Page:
The Obama Administration: Who Could Get Picked?
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Even before voting began, Washington was abuzz over what a Democratic White House might resemble.
In recent days an outline of an Obama administration has begun to emerge -- both in the rumor mill and in press reports. The campaign itself has specifically and repeatedly denied any efforts as such. But sources confirm that advisers to the Senator are already plotting out the staffing of key cabinet positions. And the picture presented is one of experience, talent and bipartisanship.
Chief of Staff
The key figure here is Rahm Emanuel, who is already rumored to be the front man for the job. The Associated Press has reported that the Obama transition team is making overtures to the Illinois congressman, reports which both sides have played down. People in the know, meanwhile, are saying the likelihood is Rahm will be offered the post and will likely say yes - he has experience in the White House, connections and respect on Capitol Hill, and the combative, competitive demeanor that might be an asset for the post.
If for some unforeseen reason Emanuel doesn't work out (sources say he's that much of a lock), the other names being bantered around are John Podesta, the current topper of the Center for American Progress and former chief of staff for Bill Clinton, and Tom Daschle, who has served as a key Obama adviser throughout the campaign and is formerly the Senate Majority Leader.
Janet Napolitano seems in line for this key-ranking position, which became a controversial post under the stewardship of Alberto Gonzales. The current Governor of Arizona is close with Obama, having endorsed his candidacy early on. And sources say that she wouldn't mind the move to D.C. What may end up deciding the appointment, however, is that Eric Holder - who served briefly as AG under Bill Clinton and headed Obama's vice presidential search committee - doesn't want to go through the rigors of a confirmation process and could take himself out of the running.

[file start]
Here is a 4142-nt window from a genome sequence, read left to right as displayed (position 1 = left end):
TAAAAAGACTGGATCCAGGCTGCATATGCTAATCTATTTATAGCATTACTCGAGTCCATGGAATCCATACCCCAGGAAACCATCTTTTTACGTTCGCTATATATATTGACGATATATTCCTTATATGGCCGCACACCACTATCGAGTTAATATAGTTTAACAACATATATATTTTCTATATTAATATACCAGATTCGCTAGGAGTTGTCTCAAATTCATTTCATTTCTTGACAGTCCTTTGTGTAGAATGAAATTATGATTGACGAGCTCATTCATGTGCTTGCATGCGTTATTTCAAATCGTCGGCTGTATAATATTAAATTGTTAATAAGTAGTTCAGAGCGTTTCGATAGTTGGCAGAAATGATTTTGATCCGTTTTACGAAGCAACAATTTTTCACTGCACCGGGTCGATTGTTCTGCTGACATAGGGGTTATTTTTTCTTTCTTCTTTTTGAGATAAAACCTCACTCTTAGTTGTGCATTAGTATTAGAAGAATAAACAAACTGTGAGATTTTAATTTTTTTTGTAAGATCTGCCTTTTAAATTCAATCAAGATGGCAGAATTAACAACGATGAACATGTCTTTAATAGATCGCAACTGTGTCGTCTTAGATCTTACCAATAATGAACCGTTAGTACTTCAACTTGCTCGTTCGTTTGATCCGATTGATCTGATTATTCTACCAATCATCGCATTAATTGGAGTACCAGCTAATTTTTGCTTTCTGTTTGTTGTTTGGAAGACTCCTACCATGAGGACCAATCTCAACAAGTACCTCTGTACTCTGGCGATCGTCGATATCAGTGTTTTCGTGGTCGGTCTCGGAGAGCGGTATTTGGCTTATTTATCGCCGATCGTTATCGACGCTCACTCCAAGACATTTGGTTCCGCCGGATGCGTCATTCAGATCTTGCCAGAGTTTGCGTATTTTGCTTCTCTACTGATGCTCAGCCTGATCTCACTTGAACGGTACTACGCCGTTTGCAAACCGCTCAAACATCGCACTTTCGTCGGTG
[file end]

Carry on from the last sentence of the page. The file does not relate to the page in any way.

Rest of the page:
Secretary of State
This could be the big surprise. Sen. Dick Lugar, a Republican from Indiana may be, according to high-ranking Democrats, Obama's man for the job. The two have worked closely on several issues, none more so than securing loose nukes in former Soviet nations. But Democrats may not warm to the idea of an opposition party member getting an important foreign policy post (a complex to which liberals in particular are tired of being subjected). In light of that, Obama could consider -- and is rumored to be thinking about -- Sen. John Kerry, former U.N. Ambassador Dick Holbrooke, current foreign policy adviser Susan Rice and Greg Craig, another top Obama foreign policy adviser. Among cabinet positions, this seems to be one of the most wide open.
For, perhaps, this most important position, Obama has a slew of options. The individual that sources say is rising closest to the top is former Federal Reserve chairman Paul Volcker, who has been a key endorser of the Obama candidacy in these tough economic times. At the same time, Obama could turn to Warren Buffet, though there is little indication that the Oracle of Omaha wants the job. Or he could look outside the box and tap Michael Bloomberg, though the New York City mayor is seeking a third term in office.
The consensus is emerging that, at least for the time being, Obama will keep current header Robert Gates in the cabinet. The job extension would provide the Illinois Democrat the cover he needs to reverse course in Iraq without risking charges of overt partisanship on the issue. Here too, however, there are a host of different names from which Obama can choose his own appointee. These include Republicans such as Sens. Chuck Hagel and Lugar, as well as Democrats like Sen. Jack Reed - a strong congressional voice on foreign policy - Holbrooke and Richard Danzig, former Secretary of the Navy and another key Obama endorser/adviser.
All of this, of course, is speculation. And the list above excludes a bevy of names that have been rumored to be in the running for respective positions. But, from conversations with Washington insiders and in-the-know Democrats, it seems clear that the process of dwindling down the long lists of potential cabinet members has already begun. And the names emerging represent the type of politics that Obama has preached: competent, non-rigid, and above partisanship.